Want A Natural Product To Color Your Hair?
‘Natural’ is huge in the beauty world. Like the words ‘clean’, ‘free from’, ‘vegan’, ‘gluten free’ in the beauty sphere these are now aspirations, not adjectives. We are searching constantly, and continually testing with our house models to find the ideal hair color permanent hair color. We can create natural looking color easily, by using great shades, mixing colors together, using more than one color on the head and by stealing other color secrets from great colorists – and more in a later blog on this. But truly natural permanent hair color comes in one shade only…henna. Henna is a fabulous choice for anyone who wants natural. Henna is derived from the leaves of Egyptian Privet, ground into a fine powder and mixed to a paste with hot water before being applied to the hair (or skin where it is used for those gorgeous, intricate semi- permanent Mehindi designs on hands) Henna forms a coating on hair, adding to the underlying color and leaving hair super shiny. What’s not to like? Nothing actually, if your hair is brunette and you like copper. Then why doesn’t everyone use it?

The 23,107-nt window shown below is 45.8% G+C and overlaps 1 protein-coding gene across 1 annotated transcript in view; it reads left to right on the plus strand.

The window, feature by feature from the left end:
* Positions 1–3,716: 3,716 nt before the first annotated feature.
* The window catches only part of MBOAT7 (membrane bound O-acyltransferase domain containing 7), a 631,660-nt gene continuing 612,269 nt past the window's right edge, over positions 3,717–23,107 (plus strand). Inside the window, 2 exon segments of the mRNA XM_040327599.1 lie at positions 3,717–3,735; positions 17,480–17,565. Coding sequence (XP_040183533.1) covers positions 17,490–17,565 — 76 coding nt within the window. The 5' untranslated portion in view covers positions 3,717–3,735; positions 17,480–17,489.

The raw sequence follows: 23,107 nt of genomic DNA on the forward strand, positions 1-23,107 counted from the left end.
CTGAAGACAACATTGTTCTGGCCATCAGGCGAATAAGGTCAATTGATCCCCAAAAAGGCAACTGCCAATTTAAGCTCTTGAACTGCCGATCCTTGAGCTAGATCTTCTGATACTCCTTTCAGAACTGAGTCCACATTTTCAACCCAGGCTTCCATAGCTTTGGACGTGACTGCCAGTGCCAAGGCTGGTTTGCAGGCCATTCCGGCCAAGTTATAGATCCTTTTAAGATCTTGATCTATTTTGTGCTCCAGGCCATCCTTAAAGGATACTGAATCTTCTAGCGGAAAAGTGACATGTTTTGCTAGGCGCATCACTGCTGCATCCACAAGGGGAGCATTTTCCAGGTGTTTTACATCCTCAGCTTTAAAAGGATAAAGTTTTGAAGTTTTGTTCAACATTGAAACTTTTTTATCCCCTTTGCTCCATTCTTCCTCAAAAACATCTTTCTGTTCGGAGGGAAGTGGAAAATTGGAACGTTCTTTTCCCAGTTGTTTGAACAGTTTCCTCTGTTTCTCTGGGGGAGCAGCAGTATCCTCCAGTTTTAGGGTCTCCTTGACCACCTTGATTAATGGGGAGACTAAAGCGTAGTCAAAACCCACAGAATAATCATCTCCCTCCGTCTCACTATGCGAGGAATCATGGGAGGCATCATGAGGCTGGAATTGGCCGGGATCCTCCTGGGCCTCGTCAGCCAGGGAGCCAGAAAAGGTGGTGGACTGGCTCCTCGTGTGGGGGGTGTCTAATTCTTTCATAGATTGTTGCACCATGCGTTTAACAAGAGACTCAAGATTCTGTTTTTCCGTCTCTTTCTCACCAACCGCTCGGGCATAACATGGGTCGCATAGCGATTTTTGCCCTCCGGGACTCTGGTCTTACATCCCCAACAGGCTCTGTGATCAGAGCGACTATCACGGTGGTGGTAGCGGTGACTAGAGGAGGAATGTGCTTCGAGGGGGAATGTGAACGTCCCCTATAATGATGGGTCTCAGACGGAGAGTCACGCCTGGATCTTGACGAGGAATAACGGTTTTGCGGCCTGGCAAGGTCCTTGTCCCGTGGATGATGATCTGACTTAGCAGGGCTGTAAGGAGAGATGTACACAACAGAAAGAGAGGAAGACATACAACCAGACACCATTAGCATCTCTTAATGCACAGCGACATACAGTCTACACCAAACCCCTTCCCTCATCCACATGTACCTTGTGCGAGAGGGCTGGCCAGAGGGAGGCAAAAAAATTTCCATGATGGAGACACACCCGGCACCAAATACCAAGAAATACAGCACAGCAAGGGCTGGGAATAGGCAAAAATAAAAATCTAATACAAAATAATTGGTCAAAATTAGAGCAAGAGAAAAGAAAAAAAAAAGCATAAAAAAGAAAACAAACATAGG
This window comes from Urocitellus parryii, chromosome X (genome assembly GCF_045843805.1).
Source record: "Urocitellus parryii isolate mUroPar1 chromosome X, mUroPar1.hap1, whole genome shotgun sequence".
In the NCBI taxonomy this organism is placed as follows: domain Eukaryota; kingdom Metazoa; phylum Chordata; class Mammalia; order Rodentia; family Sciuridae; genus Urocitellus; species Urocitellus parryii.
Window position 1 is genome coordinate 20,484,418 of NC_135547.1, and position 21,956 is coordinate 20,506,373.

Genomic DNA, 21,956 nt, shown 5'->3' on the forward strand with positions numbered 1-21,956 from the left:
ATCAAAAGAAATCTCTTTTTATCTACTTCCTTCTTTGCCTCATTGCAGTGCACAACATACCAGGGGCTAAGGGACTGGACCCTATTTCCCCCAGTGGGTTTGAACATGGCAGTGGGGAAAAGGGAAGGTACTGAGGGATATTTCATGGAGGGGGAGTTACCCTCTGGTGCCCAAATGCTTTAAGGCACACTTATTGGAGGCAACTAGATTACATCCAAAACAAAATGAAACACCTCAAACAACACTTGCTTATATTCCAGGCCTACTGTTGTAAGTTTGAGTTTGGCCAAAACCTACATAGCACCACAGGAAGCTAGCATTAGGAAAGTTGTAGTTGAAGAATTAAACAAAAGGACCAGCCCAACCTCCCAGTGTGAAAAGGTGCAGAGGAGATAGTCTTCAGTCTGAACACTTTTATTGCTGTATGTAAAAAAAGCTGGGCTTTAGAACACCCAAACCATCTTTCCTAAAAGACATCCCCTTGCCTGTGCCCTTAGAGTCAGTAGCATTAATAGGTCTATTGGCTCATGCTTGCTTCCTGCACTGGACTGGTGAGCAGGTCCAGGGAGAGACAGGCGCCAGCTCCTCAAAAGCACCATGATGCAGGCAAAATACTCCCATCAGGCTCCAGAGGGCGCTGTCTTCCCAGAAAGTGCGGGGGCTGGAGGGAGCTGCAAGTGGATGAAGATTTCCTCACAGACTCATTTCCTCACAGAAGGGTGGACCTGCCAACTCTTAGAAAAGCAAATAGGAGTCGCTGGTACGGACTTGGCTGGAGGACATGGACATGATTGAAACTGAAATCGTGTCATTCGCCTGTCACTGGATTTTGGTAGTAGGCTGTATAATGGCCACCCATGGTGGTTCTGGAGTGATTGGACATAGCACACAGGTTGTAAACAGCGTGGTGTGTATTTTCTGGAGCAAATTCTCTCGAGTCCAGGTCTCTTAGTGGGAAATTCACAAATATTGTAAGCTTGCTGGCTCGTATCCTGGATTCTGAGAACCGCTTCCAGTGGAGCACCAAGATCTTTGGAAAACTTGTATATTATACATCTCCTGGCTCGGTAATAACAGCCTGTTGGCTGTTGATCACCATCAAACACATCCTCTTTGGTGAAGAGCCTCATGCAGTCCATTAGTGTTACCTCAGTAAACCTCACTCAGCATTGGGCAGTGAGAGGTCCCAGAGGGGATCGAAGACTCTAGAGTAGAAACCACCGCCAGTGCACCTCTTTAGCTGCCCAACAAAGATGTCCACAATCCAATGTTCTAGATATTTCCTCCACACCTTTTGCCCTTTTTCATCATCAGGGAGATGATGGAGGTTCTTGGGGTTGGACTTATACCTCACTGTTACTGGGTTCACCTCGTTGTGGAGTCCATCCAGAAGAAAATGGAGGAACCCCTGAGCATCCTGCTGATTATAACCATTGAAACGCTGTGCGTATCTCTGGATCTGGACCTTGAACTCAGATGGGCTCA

1. Henna turns any grays into bright, bright copper.
2. Henna wears off hair, eventually. Which means that you need to be pretty sure you like it.
3. You can’t bleach henna out. You can try, but the bleach will lighten your underlying hair color before it lightens the henna…making hair more orange.
4. You can cover henna by making hair darker with permanent or semi-permanent color…neither are natural.
5. Black or dark henna sounds like the answer! Except it probably contains permanent hair dyes. If it tells you to skin test 24-48 hours before then it definitely does, and it’s not natural.
So what to do if henna is not for you? If you want to color your hair there are plenty of safe choices, used by millions with no issues. We want natural because we don’t want chemicals to harm us, and we will keep looking for natural pigments. In the meantime, choose a permanent color like Madison Reed that is PPD free and resorcinol free (two ingredients known to be irritants or potentially harmful, especially long term) Just don’t call it natural.